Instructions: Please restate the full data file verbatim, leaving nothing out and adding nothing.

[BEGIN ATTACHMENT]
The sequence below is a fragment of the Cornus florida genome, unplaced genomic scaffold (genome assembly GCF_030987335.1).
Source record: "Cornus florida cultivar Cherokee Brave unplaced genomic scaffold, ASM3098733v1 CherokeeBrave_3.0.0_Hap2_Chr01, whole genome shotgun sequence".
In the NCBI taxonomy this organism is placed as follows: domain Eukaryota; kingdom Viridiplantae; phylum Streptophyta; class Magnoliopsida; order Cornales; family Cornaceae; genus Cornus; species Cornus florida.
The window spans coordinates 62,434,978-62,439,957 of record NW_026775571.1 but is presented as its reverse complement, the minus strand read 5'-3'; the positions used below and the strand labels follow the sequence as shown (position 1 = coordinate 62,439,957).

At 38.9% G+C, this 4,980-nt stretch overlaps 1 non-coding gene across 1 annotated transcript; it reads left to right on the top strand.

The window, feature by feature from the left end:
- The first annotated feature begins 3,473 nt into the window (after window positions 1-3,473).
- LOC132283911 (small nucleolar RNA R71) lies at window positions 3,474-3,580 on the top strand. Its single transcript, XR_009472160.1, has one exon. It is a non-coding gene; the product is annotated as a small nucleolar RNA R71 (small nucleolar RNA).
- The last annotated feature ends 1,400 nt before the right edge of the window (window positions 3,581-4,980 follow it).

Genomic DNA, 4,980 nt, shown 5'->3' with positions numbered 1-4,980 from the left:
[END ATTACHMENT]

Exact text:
The sequence below is a fragment of the Cornus florida genome, unplaced genomic scaffold (genome assembly GCF_030987335.1).
Source record: "Cornus florida cultivar Cherokee Brave unplaced genomic scaffold, ASM3098733v1 CherokeeBrave_3.0.0_Hap2_Chr01, whole genome shotgun sequence".
In the NCBI taxonomy this organism is placed as follows: domain Eukaryota; kingdom Viridiplantae; phylum Streptophyta; class Magnoliopsida; order Cornales; family Cornaceae; genus Cornus; species Cornus florida.
The window spans coordinates 62,434,978-62,439,957 of record NW_026775571.1 but is presented as its reverse complement, the minus strand read 5'-3'; the positions used below and the strand labels follow the sequence as shown (position 1 = coordinate 62,439,957).

At 38.9% G+C, this 4,980-nt stretch overlaps 1 non-coding gene across 1 annotated transcript; it reads left to right on the top strand.

The window, feature by feature from the left end:
- The first annotated feature begins 3,473 nt into the window (after window positions 1-3,473).
- LOC132283911 (small nucleolar RNA R71) lies at window positions 3,474-3,580 on the top strand. Its single transcript, XR_009472160.1, has one exon. It is a non-coding gene; the product is annotated as a small nucleolar RNA R71 (small nucleolar RNA).
- The last annotated feature ends 1,400 nt before the right edge of the window (window positions 3,581-4,980 follow it).

Genomic DNA, 4,980 nt, shown 5'->3' with positions numbered 1-4,980 from the left: